How do pay cuts and layoffs affect morale and productivity?

Experimental economist Ananish Chaudhuri says that contrary to what you might think, cutting pay won’t reduce worker productivity.

Opinion: Recent survey findings indicate that firms struggling in a recession and looking to reduce costs should consider cutting pay rather than laying people off.

The survey ‘Fair Enough’ by market research firm Talbot Mills, found that 67 percent of the more than 1000 respondents thought redundancies in a recession were unfair.

Meanwhile, 47 percent of those surveyed supported cutting wages by 10 percent but retaining all staff as opposed to cutting the workforce by 10 percent, which had 22 percent backing.

This is the opposite of what typically happens in recessions, where companies prefer to lay off workers rather than implement across-the-board pay cuts.

This reluctance to cut pay comes primarily from management rather than workers, according to Truman Bewley, a Yale economist, who notes that it stems from several factors including the fear of losing the most productive workers as well as reducing worker morale. Current pay acts as a reference point, and cuts are resented by workers who may well retaliate by slacking on the job.

The thinking is that, when businesses lay off workers, it’s painful but the pain is short-lived. Once the laid off are out of the door, the rest go back to work as before. Meanwhile, pay cuts affect everybody; they hurt morale and, if bad feelings linger, this can have a severely detrimental impact on worker productivity.

This view, however, ignores the fact that layoffs need to be perceived as being fair and, if considered unfair, they may generate negative feelings and disloyalty among remaining workers.

Those who remain may also worry about future layoffs, and these dismissals could have implications for workload with everyone left sharing more of it. Layoffs can also lead to lasting bitterness among remaining workers who came to care for the workers who are let go.

But how do pay cuts and layoffs affect worker morale and productivity?

My co-authors and I attempted to answer this question using a simple lab experiment with nearly 300 participants.

Participants took part in a game designed to simulate coordination problems that can occur in any industry engaging in assembly line production. In all of the simulations, a group of workers have to work together to generate an output. They can all work ‘hard’ generating a high level of output or they can work ‘slowly’ resulting in lower output. In our simulations, we allow for different levels of effort ranging from high to low. If everyone puts in a high level of effort, everyone (including the firm) makes more money. If everyone puts in low effort, then everyone makes less.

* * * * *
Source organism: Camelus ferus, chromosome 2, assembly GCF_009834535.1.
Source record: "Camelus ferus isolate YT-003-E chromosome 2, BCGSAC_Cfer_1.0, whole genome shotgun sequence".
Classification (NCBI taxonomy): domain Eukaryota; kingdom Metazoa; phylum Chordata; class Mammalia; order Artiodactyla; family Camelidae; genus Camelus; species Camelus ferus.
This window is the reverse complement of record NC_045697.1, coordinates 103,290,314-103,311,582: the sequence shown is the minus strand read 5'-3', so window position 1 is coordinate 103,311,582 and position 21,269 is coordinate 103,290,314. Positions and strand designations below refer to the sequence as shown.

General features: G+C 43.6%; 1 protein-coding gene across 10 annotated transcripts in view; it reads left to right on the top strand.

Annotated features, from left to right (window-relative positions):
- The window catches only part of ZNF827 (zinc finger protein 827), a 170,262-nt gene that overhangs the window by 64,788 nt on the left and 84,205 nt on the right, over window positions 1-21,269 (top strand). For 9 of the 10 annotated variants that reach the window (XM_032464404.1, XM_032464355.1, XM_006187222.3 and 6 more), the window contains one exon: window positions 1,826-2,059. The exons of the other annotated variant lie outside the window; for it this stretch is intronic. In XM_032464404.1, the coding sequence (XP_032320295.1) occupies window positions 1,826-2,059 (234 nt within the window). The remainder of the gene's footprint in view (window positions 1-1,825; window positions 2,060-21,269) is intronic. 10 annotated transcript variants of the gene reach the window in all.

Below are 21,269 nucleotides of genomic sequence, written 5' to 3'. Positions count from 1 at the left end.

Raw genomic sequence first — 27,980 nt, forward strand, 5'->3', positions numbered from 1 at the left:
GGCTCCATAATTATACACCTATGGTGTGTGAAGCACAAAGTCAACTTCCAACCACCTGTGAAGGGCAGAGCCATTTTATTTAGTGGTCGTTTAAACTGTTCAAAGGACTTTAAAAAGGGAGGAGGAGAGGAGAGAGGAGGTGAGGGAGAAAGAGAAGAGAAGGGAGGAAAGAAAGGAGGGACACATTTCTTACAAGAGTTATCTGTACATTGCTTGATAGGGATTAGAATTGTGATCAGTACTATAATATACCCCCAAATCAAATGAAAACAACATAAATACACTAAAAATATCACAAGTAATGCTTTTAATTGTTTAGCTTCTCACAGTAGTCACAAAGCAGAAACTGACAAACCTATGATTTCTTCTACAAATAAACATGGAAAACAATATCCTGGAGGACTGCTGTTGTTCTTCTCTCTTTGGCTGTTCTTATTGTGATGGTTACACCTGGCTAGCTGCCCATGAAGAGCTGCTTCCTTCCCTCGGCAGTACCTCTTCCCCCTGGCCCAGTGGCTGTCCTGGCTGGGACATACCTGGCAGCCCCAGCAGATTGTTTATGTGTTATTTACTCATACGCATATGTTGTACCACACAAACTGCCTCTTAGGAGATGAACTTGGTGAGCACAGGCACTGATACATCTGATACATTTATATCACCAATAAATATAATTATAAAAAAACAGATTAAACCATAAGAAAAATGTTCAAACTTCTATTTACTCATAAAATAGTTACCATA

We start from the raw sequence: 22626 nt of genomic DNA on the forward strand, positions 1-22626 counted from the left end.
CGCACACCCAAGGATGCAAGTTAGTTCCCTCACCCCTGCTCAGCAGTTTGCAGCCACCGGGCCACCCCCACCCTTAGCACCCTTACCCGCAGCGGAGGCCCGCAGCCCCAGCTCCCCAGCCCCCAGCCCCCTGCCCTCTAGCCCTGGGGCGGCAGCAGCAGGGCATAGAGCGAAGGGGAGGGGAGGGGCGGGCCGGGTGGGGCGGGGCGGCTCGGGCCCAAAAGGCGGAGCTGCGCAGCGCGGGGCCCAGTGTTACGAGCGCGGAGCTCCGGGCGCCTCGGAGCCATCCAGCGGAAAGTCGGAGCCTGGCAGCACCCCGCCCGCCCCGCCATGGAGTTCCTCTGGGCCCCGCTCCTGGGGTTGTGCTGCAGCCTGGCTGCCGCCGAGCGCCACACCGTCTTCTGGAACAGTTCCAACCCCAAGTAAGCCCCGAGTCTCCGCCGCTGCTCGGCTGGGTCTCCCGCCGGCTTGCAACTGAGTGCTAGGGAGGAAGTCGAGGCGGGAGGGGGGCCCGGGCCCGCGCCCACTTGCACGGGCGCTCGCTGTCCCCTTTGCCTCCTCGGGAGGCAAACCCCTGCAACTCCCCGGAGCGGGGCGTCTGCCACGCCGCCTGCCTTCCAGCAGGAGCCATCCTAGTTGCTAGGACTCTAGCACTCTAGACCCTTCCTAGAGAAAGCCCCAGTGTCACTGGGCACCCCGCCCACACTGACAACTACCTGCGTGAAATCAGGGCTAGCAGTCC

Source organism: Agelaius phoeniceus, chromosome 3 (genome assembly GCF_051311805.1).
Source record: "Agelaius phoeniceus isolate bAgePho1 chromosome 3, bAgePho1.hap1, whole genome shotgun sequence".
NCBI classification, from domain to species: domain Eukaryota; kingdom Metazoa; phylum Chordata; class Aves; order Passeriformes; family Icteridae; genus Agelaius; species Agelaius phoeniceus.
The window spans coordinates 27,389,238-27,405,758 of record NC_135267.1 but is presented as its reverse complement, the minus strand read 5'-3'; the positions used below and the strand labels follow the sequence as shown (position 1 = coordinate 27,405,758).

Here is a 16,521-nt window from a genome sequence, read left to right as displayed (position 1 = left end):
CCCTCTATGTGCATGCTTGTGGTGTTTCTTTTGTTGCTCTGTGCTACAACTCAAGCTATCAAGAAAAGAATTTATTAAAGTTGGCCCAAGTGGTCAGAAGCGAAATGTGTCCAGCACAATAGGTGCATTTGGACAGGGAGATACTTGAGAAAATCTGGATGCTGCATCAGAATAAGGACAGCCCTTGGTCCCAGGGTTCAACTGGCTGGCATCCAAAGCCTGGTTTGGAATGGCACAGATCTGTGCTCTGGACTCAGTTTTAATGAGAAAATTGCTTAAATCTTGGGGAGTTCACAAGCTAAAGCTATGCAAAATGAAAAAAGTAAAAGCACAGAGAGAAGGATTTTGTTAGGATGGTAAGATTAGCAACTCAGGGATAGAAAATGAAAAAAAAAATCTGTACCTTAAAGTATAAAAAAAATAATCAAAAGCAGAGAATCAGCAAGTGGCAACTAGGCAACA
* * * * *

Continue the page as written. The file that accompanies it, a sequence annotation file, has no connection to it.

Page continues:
Participants are put into groups of five and play the simulated game for 10 rounds. Following this, we tell them that there is a recession and that management has decided to implement changes.

In one game, management’s intervention takes the form of a pay cut, where participants play another 10 rounds. Except, in this second half, they only earn 80 percent of what they were earning before, implying a 20 percent pay cut.

Ananish Chaudhuri is professor of experimental economics at the University of Auckland.
Ananish Chaudhuri is professor of experimental economics at the University of Auckland Business School

For layoffs, we used different approaches. In one case, following the first ten rounds, we tell the participants the employer has decided to lay off five workers, who chose the lowest effort level in round ten among all the participants. These five participants collect their earnings in cash and are asked to leave the lab.

In another treatment, at the end of the first ten rounds, as opposed to the worst performers among all the participants, here the worst performer from each of the four groups is laid off.

Behaviour in these experiments is compared with a baseline with no such pay cuts or layoffs.

We thought that pay cuts would result in less workplace coordination while layoffs wouldn’t, and that the effort put in by the workers following the pay cut would be lower than before.

However, we found that our hypothesis about pay cuts was incorrect. We found that the amount of effort exerted by workers following a pay cut is no less than that after layoffs, implying that pay cuts did not reduce worker productivity. Meanwhile, both layoffs and pay cuts resulted in greater coordination success.

It appears that, when it comes to pay cuts, there are, at least, two factors at work. First, there is the possibility that pay cuts reduce morale. But second, a pay cut is also an intervention that reinforces the idea, in participants’ minds, that payoff is maximised by choosing higher effort. In the context of this game, the role of a pay cut as a signal to improve productivity outweighs any potential morale-reducing impact.

It’s also possible that the relative success of the layoffs in our study arises from the fact that the layoffs were perceived as being fair since the least productive worker was being let go. Identifying the least-productive worker may be more difficult in actual workplaces and we know that the perceived fairness of an action is critically important to the success of an intervention or lack thereof.